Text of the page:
Last night, at a packed and buoyant ceremony at the New School in New York, the National Book Critics Circle announced the recipients of its book awards for publishing year 2017.
First up were the John Leonard, Nona Balakian, and Ivan Sandrof Awards—chosen and announced in the weeks prior to the ceremony:
The John Leonard Prize, recognizing an outstanding first book in any genre, went to Carmen Maria Machado for her debut fiction collection, Her Body and Other Parties (Graywolf).
The recipient of the 2017 Nona Balakian Citation for Excellence in Reviewing, given to an NBCC member for exceptional critical work, was Charles Finch.
The Ivan Sandrof Lifetime Achievement Award was given to journalist, essayist, author, and longtime journalism professor at Princeton University, John McPhee.
After that came the nail-biting portion of the evening, as the 30 authors nominated—in the categories of Poetry, Criticism, Autobiography, Biography, Nonfiction, and Fiction—awaited the final results.
Below you’ll find the six winners, as well as an illuminating review of each title.
Congrats to all!
Layli Long Soldier, Whereas (Graywolf)
“This book troubles our consideration of the language we use to carry our personal and national narratives … Long Soldier is aware of the American tradition of reading a racial or ethnic identity, especially an indigenous language, as an art form. She has built a poetics that refuses those boundaries, even when she engages with her Lakota identity. Her literary lineage is wide and demanding … Rather than subverting any particular structure, Long Soldier is leaping into new ‘not yet defined’ spaces. Whereas challenges the making and maintenance of an empire by transforming the page to withstand the tension of an occupied body, country and, specifically, an occupied language … Though the Congressional resolution of apology to Native Americans is void of any gestures signaling sincere repair, Whereas ensures that this grief, this absence, will be given presence, be given a body to wonder.”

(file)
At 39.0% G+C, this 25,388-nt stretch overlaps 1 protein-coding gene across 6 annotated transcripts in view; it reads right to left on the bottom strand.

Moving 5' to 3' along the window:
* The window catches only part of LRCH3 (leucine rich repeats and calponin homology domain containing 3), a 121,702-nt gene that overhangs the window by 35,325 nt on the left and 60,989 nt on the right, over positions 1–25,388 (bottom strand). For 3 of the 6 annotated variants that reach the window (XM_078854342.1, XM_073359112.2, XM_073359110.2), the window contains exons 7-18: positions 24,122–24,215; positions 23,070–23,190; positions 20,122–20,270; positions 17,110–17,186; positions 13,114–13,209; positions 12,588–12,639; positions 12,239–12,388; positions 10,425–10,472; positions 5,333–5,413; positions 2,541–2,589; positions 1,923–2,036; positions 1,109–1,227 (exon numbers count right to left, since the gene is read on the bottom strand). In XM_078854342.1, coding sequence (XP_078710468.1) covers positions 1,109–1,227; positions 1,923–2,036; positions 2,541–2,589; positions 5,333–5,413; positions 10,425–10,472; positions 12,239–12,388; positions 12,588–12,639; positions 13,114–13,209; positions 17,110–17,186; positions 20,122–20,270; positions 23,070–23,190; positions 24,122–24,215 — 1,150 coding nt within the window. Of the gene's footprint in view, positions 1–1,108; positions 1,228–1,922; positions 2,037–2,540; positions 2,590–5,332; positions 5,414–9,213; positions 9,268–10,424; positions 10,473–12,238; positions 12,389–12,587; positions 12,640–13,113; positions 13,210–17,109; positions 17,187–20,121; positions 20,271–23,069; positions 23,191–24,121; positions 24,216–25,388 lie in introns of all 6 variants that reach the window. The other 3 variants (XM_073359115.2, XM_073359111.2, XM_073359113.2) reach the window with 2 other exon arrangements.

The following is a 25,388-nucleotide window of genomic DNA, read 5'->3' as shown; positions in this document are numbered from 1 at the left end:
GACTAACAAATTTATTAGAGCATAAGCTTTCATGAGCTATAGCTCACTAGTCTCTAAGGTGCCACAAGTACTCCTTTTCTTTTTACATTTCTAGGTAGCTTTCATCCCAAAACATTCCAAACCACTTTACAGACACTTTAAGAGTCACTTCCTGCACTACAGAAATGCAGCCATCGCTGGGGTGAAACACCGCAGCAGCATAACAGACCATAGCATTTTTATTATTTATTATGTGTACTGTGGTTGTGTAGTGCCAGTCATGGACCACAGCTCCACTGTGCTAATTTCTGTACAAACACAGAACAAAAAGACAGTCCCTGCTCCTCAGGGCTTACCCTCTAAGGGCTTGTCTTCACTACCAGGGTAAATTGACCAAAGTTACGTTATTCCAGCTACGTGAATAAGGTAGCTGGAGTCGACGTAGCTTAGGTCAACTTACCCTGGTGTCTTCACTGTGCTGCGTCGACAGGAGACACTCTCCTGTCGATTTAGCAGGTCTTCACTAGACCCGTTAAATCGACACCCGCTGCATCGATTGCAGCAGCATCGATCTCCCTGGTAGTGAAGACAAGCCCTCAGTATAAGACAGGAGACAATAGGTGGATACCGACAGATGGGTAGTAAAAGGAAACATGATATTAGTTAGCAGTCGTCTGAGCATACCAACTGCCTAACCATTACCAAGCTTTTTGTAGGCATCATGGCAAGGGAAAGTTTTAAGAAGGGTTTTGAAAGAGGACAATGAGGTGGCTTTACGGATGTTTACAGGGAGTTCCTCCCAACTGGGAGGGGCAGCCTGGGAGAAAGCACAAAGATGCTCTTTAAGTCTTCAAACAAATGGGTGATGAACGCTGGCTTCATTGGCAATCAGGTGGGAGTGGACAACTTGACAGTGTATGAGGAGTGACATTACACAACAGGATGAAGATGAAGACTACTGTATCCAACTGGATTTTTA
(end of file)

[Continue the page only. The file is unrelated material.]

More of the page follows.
–Natalie Diaz (The New York Times Book Review)
Carina Chocano, You Play The Girl: On Playboy Bunnies, Stepford Wives, Trainwrecks, & Other Mixed Messages (HMH/Mariner)
“In this whip-smart essay collection, pop culture critic Chocano explores representations of women in books, movies, and television, with characters ranging in time and temperament from Edith Wharton’s Lily Bart to Mad Men’s Joan and Peggy. Remarkably comprehensive and enjoyably associative, the essays move quickly from the haunting performances of French actress Isabelle Adjani to The Real Housewives of Beverly Hills, Bewitched, and I Dream of Jeannie as allegories for the potential of powerful women to ‘wreck civilization.’ Chocano astutely observes that Thelma and Louise and Pretty Woman are ‘dueling metanarratives’ from the same cultural moment, offering diametrically opposed messages about women’s aspirations … these essays will appeal to anyone interested in how women’s stories are told.”
Xiaolu Guo, Nine Continents: A Memoir In and Out of China (Grove)
Ms. Guo’s memoir offers a haunting account of how China’s rapid shift from Maoist ideology to market-driven growth has simultaneously created extraordinary opportunities for the Chinese people and intensified their craving for meaning and purpose in the face of continuing authoritarian controls … She is especially vivid—and funny—in describing the moments when her childhood intersected with high politics … Nine Continents shows the rewards of listening to an unleashed voice remembering and speaking with full freedom.